West Scrambles To Deter Israel From War On Lebanon

Israeli officials have pushed to launch a pre-emptive war against Hezbollah since the start of the Gaza war on 7 October.

Israeli leaders are escalating their threats to start a full-fledged war against Hezbollah in Lebanon following Israel’s assassination of top Hamas leader Saleh al-Arouri in Beirut last week, a major terror attack in Iran, and a Hezbollah missile attack on a strategically crucial Israeli border surveillance base in response.

“We prefer the path of an agreed-upon diplomatic settlement,” Israeli Defense Minister Yoav Gallant said Friday, “but we are getting close to the point where the hourglass will turn over,” The Washington Post reported on 7 January.

The Post added that “US officials are concerned that Israeli Prime Minister Benjamin Netanyahu may see an expanded fight in Lebanon as key to his political survival amid domestic criticism of his government’s failure to prevent Hamas’s Oct. 7 attack.”

Not only Netanyahu but Israeli military leaders have pushed for launching a pre-emptive war on Hezbollah. The Post noted further that “Since Hamas’s October assault, Israeli officials have discussed launching a pre-emptive attack on Hezbollah, US officials said.”

According to US intelligence reviewed by The Post, the Israeli army has hit the positions of the US-funded and trained Lebanese army more than 34 times since 7 October.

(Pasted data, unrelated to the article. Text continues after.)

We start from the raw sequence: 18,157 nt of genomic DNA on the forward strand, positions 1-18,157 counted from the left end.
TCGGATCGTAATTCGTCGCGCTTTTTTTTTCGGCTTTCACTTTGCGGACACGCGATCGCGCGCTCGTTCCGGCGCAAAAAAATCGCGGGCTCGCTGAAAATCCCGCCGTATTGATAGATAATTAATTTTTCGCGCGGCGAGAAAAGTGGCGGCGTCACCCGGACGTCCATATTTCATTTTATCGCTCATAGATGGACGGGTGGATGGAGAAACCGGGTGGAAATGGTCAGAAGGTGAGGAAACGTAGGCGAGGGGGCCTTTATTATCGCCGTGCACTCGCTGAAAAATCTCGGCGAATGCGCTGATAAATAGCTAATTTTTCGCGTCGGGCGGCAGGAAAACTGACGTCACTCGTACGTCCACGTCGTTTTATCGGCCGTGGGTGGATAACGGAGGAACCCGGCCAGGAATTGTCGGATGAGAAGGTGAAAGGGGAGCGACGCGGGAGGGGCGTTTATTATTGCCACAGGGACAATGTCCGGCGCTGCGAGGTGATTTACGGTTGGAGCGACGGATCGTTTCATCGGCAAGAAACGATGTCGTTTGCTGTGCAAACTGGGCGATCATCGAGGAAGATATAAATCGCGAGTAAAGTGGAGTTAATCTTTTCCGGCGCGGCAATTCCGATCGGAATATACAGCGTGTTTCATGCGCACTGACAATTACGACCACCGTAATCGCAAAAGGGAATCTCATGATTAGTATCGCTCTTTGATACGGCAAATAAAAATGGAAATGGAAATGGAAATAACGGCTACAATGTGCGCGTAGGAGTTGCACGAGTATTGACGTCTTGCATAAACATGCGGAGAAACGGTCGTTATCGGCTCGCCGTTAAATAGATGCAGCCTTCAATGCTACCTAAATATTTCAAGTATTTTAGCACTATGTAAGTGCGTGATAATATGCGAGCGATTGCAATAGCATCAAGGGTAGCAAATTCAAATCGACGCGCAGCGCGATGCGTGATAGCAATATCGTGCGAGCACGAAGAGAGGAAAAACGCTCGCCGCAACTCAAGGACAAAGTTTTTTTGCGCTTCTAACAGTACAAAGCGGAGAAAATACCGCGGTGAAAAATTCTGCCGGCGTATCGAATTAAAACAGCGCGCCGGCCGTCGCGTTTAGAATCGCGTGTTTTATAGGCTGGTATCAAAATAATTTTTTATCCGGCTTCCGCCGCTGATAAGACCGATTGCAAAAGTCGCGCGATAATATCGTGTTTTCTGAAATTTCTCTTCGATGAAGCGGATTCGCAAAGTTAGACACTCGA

But US officials oppose a full-scale Israeli war against Lebanon, fearing it would draw Iran and other members of the Axis of Resistance into the war, forcing the “United States to respond militarily on Israel’s behalf.”

The brazen Israeli assassination of Hamas leader Saleh al-Arouri and six other Hamas officials in the Beirut suburb of Dahiya last week, coupled with a terror bombing in Iran that killed 83 civilians at a procession to commemorate the death of legendary Iranian general Qassem Soleimani the following day, suggests Israel is seeking to bait Hezbollah and Iran into a wider war.

Hezbollah responded to Arouri’s assassination by firing 62 missiles at Israel’s Meron military base at the peak of Mount Meron (Mount Jarmaq). The base is a headquarters for administration, surveillance, and air control for Israeli army activities on its northern front.

This has caused US and EU officials to launch a flurry of diplomatic activity to stave off a wider war.

EU foreign policy chief Josep Borrell visited Lebanon on Sunday to meet with top Hezbollah officials, while the top US diplomat, Antony Blinken, is set to travel to Tel Aviv for talks with the Israeli leadership on Monday.

Borrell met with the leader of Hezbollah’s parliamentary bloc in Lebanon, Mohammad Raad, whose son, a Hezbollah fighter, was killed in an Israeli strike on a home in southern Lebanon in November.

Secretary of State Blinken is set to discuss specific steps to “avoid escalation” with Israeli leaders, his spokesman, Matt Miller, said.

“It is in no one’s interest — not Israel’s, not the region’s, not the world’s — for this conflict to spread beyond Gaza,” Miller said.

However, Blinken recently used emergency authorization to bypass the US Congress and send additional munitions to Israel that would be crucial in any broader war with Hezbollah. Blinken and others in the White House have repeatedly said they would put “no red lines” on Israel’s use of US weapons despite widespread accusations that Israel is committing genocide against Palestinians in Gaza.

Last week, South Africa filed suit against Israel at the International Court of Justice (ICJ) for violating the genocide convention.

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